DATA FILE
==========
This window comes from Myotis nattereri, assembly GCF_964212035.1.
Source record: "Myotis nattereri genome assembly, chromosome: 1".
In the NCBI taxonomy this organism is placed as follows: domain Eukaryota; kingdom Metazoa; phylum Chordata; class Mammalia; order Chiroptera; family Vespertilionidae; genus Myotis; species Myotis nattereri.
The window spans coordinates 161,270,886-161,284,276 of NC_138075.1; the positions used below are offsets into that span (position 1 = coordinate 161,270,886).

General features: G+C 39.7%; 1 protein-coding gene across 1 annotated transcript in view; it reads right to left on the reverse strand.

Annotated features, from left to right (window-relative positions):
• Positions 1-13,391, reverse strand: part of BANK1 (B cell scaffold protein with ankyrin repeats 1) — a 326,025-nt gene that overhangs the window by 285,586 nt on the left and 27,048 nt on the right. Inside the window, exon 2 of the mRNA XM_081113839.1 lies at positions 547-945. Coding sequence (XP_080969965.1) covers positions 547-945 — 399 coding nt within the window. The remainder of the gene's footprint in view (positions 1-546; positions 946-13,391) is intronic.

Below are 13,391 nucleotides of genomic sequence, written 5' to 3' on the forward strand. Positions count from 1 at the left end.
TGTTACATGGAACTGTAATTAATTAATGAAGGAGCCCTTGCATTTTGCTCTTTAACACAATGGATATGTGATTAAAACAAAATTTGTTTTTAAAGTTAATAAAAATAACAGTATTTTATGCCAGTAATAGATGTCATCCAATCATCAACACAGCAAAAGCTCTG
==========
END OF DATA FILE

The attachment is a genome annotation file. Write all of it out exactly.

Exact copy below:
This window comes from Myotis nattereri, assembly GCF_964212035.1.
Source record: "Myotis nattereri genome assembly, chromosome: 1".
In the NCBI taxonomy this organism is placed as follows: domain Eukaryota; kingdom Metazoa; phylum Chordata; class Mammalia; order Chiroptera; family Vespertilionidae; genus Myotis; species Myotis nattereri.
The window spans coordinates 161,270,886-161,284,276 of NC_138075.1; the positions used below are offsets into that span (position 1 = coordinate 161,270,886).

General features: G+C 39.7%; 1 protein-coding gene across 1 annotated transcript in view; it reads right to left on the reverse strand.

Annotated features, from left to right (window-relative positions):
• Positions 1-13,391, reverse strand: part of BANK1 (B cell scaffold protein with ankyrin repeats 1) — a 326,025-nt gene that overhangs the window by 285,586 nt on the left and 27,048 nt on the right. Inside the window, exon 2 of the mRNA XM_081113839.1 lies at positions 547-945. Coding sequence (XP_080969965.1) covers positions 547-945 — 399 coding nt within the window. The remainder of the gene's footprint in view (positions 1-546; positions 946-13,391) is intronic.

Below are 13,391 nucleotides of genomic sequence, written 5' to 3' on the forward strand. Positions count from 1 at the left end.
TGTTACATGGAACTGTAATTAATTAATGAAGGAGCCCTTGCATTTTGCTCTTTAACACAATGGATATGTGATTAAAACAAAATTTGTTTTTAAAGTTAATAAAAATAACAGTATTTTATGCCAGTAATAGATGTCATCCAATCATCAACACAGCAAAAGCTCTG